Sunday, April 13, 2008


I just returned from checking out my friend Kim's set at Folk Fest. Kim is a Type-A lawyer who lives in Anchorage. She's carved out this idyllic Alaska lifestyle for herself, though, residing on the outskirts of the city in a sod-roof cabin that has two big spruce trees growing out of the roof. Her nearest neighbors are sled dogs. She ice climbs. And she's an avid old-time fiddler.

As I watched her saw frantically at her violin tonight, I was flooded with the memories of the last time I saw her, on Feb. 23, the night before the Iditarod Invitational. The top picture is from that night. I realized that I never told my story of the night before the race. It was a bewildering tornado of a Saturday that couldn't have been a more perfect setup for the sensory overload of the next six days. The night of the 1,000 dumplings.

We stayed in Kim's cabin, all 500 square feet of it, during the nights leading up to the race. On Saturday night, she had planned a huge Vietnamese New Year party, and had coaxed (conned?) three of her friends into making 1,000 pork dumplings for the celebration. "It has to be 1,000!" she barked. "Bad luck for a whole year otherwise!" They crammed into her tiny kitchen and set to work first thing in the morning. Geoff packed his sled. I wrenched my bike. Kim pounded cocktails before 10 a.m. One friend drove to every grocery store in a 10-mile radius and cleaned all of south Anchorage out of leeks. Geoff and I went to our pre-race meeting. When we returned around 5 p.m., starchy steam clung to the windows. Dirty bowls and plastic grocery bags were strewn everywhere. Delirious laughter peeled out from the slave-driven team. They were up to about 500 dumplings.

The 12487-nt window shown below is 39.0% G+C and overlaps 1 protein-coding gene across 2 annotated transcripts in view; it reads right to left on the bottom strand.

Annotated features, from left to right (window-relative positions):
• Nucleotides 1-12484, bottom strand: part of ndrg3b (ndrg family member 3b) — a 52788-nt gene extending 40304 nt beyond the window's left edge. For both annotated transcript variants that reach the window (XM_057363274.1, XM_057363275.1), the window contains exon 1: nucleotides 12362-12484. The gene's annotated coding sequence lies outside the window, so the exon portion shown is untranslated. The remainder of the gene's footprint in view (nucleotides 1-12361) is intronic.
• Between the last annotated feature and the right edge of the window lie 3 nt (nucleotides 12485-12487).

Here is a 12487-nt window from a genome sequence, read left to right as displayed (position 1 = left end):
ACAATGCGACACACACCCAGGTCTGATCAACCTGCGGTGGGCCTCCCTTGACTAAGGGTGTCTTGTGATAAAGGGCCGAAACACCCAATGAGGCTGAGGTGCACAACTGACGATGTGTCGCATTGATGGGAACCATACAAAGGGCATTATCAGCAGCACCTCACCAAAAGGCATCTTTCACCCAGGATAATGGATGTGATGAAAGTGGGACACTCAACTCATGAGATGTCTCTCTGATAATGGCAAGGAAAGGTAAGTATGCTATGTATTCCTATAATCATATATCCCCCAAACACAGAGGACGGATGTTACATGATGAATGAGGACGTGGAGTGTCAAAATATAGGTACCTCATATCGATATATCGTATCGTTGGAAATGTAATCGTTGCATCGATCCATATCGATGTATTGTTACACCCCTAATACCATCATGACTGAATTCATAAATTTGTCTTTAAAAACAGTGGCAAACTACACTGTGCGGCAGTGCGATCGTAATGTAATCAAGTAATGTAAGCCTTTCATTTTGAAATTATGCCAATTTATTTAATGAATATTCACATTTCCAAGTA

"Don't you dare try to tell me why I'm driven to plan these huge parties," Kim told her psychologist friend. I looked up from my bike packing. "It's probably the same reason why Geoff and I doing this race tomorrow," I said. The psychologist friend nodded without a hint of irony.

I think there were about 700 or 800 dumplings by the time people started showing up. I was already eating them right off the platters, forcing the only available means of precious calories down my throat as the stink of leeks and sesame oil gurgled in my gut. By the time I remembered I needed to change my bike tubes, the tiny cabin was shoulder-to-shoulder with people: 60, 70, 80 people devouring dumplings, guzzling flower-garnished cocktails, playing fiddles, asking me why I was in Anchorage (and peppering me with the ensuing thousand questions.) My pre-race anxiety coursed through my blood like magma. The chaos rattled me to the core. I slipped outside to a dark corner near the sled dog cages. The temperature was about 10 degrees. The rims burned my skin and my headlamp flickered. As I ran my stiff fingers through the motions, I tried to tell myself this was good practice for the trail. But all I really wanted to do was scream, and smash my bike, and sprint all the way home to Utah.

The worst part was I couldn't leave. We had made plans to spend the night at the house of another friend in Palmer, but first we had to pick him up at the airport at 10:30 p.m. So I had to burn away the evening as the crowd became louder, and drunker, and larger, pumping old-time music into the cold air through a haze of dumpling steam and cigarette smoke. I wedged back into the crush of people to warm my frozen hands. Kim's psychologist friend was still steaming dumplings in the kitchen, 12 full hours after she started chopping cabbage. I asked her if she had reached 1,000. She shook her head and laughed faintly. Her eyes were hollow, with flecks of tears on the outer edges. Her cheeks were sunken and she pressed her lips as she smiled. I recognized that look, those eyes - the face of a broken-down endurance racer. "It's OK to cry," I said, sincerely. I could feel my own eyes misting up. "It's OK to cry."

Kim was deeply immersed in her music when we whisked away to Palmer and the cold dawn of the first day of the Iditarod Invitational. I never had a chance then to thank her for letting us stay at her house, or for unintentionally helping me put my own life in perspective when I needed it most.